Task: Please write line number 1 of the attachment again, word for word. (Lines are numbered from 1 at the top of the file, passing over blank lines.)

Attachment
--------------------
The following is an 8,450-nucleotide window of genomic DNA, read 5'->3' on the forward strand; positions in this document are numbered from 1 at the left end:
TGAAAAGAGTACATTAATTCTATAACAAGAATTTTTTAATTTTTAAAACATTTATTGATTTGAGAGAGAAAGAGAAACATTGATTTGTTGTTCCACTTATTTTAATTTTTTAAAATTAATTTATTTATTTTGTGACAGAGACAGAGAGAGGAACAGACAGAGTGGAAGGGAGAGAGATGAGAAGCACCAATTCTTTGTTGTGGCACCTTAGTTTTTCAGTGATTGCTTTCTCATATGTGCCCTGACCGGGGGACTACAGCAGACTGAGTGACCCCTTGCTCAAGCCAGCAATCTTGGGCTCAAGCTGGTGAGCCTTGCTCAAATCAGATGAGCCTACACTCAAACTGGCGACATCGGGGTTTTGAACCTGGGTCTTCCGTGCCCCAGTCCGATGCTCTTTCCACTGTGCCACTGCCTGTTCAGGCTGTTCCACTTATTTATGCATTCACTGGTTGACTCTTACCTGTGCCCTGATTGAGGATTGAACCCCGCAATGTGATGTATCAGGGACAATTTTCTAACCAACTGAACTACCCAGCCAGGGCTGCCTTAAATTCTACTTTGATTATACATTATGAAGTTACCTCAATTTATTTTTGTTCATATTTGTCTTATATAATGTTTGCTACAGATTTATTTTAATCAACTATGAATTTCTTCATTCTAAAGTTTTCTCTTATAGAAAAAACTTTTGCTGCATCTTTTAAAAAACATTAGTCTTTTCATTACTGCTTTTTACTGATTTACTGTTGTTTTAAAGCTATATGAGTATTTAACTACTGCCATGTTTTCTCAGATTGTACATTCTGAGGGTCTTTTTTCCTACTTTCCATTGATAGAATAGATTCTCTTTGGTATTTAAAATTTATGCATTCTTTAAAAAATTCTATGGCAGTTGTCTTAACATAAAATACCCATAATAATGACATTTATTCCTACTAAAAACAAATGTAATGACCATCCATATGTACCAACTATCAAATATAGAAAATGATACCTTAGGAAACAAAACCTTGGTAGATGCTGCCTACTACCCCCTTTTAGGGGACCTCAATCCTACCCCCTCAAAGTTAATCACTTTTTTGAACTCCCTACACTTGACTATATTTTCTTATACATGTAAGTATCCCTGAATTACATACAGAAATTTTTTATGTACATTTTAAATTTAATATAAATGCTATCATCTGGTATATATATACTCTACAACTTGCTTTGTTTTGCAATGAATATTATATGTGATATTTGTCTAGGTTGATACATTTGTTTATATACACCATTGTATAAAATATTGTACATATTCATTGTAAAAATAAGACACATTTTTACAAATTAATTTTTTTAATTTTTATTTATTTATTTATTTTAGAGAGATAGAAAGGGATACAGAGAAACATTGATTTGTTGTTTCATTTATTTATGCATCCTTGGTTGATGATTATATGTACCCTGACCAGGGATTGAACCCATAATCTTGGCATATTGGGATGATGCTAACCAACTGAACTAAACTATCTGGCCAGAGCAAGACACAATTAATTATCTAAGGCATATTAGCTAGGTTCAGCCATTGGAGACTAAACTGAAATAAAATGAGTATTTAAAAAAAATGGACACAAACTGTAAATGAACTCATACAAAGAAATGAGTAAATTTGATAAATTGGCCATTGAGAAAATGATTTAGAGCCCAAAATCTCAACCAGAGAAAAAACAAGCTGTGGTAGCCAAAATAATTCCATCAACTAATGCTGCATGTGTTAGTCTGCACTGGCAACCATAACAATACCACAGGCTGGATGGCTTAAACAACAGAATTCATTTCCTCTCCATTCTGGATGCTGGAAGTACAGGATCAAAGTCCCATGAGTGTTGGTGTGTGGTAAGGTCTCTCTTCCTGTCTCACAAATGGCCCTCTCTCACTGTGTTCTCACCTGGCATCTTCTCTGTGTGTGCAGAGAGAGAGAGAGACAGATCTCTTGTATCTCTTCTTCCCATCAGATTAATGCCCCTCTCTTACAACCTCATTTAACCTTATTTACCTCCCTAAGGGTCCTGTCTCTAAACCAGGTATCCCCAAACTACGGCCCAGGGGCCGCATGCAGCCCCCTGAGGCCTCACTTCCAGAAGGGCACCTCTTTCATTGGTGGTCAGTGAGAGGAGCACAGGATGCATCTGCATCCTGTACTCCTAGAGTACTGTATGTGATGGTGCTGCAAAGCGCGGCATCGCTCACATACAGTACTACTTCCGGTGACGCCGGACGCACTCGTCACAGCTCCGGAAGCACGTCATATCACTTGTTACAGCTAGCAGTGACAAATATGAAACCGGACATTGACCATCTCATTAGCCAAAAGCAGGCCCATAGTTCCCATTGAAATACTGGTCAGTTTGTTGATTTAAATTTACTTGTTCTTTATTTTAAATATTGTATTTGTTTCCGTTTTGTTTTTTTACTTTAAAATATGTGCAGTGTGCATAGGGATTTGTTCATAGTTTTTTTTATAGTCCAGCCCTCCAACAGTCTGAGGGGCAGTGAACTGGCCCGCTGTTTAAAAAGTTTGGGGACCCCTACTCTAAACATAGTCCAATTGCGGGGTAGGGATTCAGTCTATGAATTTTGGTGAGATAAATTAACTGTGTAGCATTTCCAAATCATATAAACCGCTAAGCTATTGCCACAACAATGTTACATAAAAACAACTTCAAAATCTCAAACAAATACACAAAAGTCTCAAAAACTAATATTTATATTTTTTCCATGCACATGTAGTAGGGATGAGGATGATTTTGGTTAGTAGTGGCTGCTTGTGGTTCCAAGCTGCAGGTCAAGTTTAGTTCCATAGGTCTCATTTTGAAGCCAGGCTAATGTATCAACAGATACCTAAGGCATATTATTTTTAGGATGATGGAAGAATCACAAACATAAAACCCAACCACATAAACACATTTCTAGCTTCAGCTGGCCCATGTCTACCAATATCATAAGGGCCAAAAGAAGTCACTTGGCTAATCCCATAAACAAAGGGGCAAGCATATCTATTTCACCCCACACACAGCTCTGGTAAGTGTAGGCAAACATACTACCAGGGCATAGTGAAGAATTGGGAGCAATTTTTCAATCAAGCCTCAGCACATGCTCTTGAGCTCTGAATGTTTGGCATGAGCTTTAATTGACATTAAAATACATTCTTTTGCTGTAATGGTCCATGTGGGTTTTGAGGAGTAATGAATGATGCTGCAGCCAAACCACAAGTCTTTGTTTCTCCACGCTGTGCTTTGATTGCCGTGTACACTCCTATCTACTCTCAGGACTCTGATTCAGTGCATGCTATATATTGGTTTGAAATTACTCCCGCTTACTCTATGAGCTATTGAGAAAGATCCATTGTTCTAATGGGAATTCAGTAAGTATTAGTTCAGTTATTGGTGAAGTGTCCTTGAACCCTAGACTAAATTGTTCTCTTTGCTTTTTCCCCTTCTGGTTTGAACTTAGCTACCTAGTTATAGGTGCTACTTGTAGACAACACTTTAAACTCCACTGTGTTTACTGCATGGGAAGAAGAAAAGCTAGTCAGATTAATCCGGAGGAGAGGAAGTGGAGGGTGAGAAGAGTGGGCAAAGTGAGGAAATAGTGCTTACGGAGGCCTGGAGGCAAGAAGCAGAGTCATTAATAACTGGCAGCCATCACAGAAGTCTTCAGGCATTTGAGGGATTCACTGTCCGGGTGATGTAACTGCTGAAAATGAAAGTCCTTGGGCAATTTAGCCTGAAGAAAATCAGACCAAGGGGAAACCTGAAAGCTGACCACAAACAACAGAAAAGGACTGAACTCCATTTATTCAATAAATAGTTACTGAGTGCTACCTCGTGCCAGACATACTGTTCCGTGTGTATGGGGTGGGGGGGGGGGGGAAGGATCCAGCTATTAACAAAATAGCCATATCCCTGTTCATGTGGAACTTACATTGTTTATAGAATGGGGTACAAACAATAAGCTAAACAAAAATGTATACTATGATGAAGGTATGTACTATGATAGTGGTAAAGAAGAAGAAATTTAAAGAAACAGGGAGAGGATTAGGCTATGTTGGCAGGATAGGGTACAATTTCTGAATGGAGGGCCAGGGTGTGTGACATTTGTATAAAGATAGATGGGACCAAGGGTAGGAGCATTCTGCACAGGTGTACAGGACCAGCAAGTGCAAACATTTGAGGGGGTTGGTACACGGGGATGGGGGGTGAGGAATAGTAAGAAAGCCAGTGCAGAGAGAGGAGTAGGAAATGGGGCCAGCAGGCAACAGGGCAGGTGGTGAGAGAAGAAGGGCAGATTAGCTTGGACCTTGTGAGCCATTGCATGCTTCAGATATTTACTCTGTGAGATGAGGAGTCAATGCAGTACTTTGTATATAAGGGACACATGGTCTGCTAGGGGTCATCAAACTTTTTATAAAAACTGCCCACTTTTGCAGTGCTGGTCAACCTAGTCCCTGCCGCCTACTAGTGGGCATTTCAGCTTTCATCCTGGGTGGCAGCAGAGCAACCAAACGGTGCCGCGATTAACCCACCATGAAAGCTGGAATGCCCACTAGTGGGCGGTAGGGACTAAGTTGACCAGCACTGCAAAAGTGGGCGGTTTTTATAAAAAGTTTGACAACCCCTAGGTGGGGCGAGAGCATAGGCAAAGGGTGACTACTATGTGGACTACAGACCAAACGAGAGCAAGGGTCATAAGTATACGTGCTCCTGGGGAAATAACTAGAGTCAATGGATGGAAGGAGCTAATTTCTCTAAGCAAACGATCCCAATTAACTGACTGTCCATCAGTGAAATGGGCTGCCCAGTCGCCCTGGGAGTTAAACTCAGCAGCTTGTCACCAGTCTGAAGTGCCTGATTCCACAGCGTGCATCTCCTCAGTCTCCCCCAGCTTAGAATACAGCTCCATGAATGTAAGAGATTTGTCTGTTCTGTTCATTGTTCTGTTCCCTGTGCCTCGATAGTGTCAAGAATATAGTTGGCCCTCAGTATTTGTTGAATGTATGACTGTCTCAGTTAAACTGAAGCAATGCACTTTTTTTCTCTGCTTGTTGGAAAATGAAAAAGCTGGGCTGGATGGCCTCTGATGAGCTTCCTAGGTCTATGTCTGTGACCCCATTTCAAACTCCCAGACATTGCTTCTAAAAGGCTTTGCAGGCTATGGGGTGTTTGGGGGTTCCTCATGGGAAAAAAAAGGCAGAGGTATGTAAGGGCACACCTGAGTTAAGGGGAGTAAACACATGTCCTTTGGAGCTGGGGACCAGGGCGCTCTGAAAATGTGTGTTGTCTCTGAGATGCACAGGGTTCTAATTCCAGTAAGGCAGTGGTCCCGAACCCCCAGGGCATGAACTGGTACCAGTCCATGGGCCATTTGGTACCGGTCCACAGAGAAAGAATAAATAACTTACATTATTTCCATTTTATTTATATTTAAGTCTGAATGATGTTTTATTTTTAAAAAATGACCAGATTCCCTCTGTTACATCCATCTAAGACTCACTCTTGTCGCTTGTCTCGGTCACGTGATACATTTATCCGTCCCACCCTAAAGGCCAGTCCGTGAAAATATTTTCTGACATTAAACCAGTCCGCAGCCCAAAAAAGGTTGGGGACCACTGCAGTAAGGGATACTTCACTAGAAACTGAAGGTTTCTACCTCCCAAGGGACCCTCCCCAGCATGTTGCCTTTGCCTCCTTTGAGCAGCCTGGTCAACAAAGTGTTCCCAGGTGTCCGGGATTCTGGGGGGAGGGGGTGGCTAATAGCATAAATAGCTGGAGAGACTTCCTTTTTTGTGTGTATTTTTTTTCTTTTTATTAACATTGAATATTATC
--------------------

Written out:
The following is an 8,450-nucleotide window of genomic DNA, read 5'->3' on the forward strand; positions in this document are numbered from 1 at the left end: